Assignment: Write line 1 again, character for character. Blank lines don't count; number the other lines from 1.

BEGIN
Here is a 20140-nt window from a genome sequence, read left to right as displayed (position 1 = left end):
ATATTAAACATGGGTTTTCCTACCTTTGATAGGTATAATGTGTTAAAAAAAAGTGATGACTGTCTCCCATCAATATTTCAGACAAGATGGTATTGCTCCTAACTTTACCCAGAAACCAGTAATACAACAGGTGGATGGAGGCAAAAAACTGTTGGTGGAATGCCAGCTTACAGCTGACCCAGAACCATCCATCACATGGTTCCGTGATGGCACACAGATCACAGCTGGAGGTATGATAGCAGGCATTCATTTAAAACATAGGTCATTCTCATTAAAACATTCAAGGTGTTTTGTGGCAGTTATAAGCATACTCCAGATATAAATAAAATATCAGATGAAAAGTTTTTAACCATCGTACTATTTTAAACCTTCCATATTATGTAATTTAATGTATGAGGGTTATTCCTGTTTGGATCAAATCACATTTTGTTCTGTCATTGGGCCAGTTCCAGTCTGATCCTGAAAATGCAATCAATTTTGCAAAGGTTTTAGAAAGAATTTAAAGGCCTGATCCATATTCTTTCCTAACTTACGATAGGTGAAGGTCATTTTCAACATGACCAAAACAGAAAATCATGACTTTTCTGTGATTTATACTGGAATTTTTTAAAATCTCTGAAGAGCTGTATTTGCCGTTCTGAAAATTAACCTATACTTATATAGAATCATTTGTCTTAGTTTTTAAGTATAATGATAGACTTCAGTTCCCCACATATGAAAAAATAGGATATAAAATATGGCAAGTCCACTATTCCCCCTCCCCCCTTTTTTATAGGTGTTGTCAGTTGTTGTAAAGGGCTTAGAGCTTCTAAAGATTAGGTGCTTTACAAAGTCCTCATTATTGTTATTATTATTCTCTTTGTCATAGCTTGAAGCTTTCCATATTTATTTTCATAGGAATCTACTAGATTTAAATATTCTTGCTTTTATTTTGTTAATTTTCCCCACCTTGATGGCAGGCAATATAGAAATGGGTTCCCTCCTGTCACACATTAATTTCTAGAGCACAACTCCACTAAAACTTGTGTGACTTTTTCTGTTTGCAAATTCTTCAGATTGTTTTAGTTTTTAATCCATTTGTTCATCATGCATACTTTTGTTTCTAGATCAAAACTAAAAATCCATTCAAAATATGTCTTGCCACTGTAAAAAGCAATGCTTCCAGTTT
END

Here is a 20140-nt window from a genome sequence, read left to right as displayed (position 1 = left end):